Ferguson concludes, This is intergalactic Darwinism.

So, how do you fight committed Darwinists – people who truly believe that survival of the fittest is the only way? Whether we are talking about China or Antifa in Portland or Seattle, it’s the same question. Let me offer just a very short answer for today: what overcomes this chaos is the beauty of the gospel. And what I mean is the beauty of the gospel lived. This is the grace of forgiveness – forgiving the unforgiveable. This is the beauty of the hearts of children turned to their fathers and the hearts of fathers turned to their children. The beauty of broken marriages healed. Darwinism cannot survive against a Christian culture of beauty and forgiveness because Darwin cannot account for the immaterial – for joy, for laughter, for grace.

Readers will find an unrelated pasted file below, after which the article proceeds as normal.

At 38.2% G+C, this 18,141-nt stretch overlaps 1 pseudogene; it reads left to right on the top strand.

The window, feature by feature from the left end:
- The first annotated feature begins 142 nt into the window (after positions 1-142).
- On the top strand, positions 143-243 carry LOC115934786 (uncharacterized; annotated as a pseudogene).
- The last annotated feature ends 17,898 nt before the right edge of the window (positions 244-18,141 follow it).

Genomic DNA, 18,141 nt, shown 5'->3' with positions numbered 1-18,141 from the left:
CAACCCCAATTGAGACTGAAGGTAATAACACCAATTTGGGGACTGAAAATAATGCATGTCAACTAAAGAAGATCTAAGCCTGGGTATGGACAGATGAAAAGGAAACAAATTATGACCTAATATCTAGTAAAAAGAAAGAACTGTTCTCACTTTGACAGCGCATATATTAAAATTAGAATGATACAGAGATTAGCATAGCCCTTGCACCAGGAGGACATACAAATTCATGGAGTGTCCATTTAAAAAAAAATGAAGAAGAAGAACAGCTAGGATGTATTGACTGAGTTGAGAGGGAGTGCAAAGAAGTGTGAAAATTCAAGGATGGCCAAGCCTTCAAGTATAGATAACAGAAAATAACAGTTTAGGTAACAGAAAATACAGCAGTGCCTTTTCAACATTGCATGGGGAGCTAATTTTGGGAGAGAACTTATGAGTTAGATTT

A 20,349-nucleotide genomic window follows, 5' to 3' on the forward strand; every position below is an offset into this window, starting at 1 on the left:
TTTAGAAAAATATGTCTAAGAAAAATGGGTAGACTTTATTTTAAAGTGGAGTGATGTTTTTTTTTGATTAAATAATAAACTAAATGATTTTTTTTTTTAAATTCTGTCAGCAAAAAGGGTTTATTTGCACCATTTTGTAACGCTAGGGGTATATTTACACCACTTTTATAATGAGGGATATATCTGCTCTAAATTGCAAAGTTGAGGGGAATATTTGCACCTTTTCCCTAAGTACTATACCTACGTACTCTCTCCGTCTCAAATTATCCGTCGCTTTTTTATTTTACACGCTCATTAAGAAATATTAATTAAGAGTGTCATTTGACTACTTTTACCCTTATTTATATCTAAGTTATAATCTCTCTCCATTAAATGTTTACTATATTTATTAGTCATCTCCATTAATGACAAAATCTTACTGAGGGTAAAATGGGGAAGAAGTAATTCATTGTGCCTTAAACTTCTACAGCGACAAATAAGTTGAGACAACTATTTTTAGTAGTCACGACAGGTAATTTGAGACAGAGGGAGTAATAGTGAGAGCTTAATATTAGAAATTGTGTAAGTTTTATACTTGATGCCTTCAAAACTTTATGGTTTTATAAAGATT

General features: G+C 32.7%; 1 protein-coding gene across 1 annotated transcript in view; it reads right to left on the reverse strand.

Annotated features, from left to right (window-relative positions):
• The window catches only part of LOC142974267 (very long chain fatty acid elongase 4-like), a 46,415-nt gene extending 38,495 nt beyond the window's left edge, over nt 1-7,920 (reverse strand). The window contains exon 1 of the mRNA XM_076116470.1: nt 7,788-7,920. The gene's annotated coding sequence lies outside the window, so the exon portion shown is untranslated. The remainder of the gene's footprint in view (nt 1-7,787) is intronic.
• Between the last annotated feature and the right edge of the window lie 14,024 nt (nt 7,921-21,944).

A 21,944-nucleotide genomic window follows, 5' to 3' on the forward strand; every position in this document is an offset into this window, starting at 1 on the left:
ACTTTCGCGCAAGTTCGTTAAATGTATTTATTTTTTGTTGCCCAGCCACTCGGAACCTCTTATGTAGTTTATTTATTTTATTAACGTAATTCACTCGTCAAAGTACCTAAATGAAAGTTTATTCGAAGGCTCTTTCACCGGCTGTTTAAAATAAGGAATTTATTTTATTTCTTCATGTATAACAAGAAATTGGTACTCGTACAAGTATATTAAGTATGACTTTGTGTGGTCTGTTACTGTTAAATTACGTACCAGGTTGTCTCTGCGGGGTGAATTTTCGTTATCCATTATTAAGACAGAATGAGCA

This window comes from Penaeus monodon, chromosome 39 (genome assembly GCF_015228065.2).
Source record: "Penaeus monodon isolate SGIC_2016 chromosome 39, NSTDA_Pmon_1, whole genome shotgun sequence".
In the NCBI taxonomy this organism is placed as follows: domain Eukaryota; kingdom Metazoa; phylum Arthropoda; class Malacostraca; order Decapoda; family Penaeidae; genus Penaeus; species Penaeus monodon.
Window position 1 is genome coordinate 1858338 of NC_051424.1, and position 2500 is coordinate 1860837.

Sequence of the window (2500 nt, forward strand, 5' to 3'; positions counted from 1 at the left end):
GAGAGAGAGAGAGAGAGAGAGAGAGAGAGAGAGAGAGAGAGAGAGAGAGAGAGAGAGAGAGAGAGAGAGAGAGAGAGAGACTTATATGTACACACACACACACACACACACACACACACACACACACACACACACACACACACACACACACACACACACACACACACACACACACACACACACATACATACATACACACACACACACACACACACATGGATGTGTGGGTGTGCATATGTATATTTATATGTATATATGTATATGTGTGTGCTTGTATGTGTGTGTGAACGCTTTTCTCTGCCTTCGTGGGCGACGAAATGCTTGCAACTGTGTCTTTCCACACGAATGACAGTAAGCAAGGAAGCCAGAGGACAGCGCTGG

This is Toby Sumpter with Crosspolitic News. You can find this and all of our shows at Crosspolitic.com or on our app, which you can download at your favorite app store, just search “Fight Laugh Feast”. Our app is the only way to get In the Bullpen with Mark Dewey. Support Rowdy Christian media, and become a Fight Laugh Feast Club Member, and for a limited time you can get your very own Fight Laugh Feast t-shirt and access to tons of extended discussions with Sho Baraka, David French, Erick Erickson, Maj Toure, Biblical Parenting with Doug and Nancy Wilson, God and Government and End Times Eschatology with Gary Demar, Pastors and Politics with George Grant and C.R. Wiley and more, Proverbs with Me, and our very own Worldview Shotgun Series. You also get $100 off your registration for our first annual Fight Laugh Feast Conference, where we hope to meet many of you in Nashville, TN October 1st through the 3rd. Go to fightlaughfeast.com to register now. Have a great day. https://flfnetwork.com/coming-soon/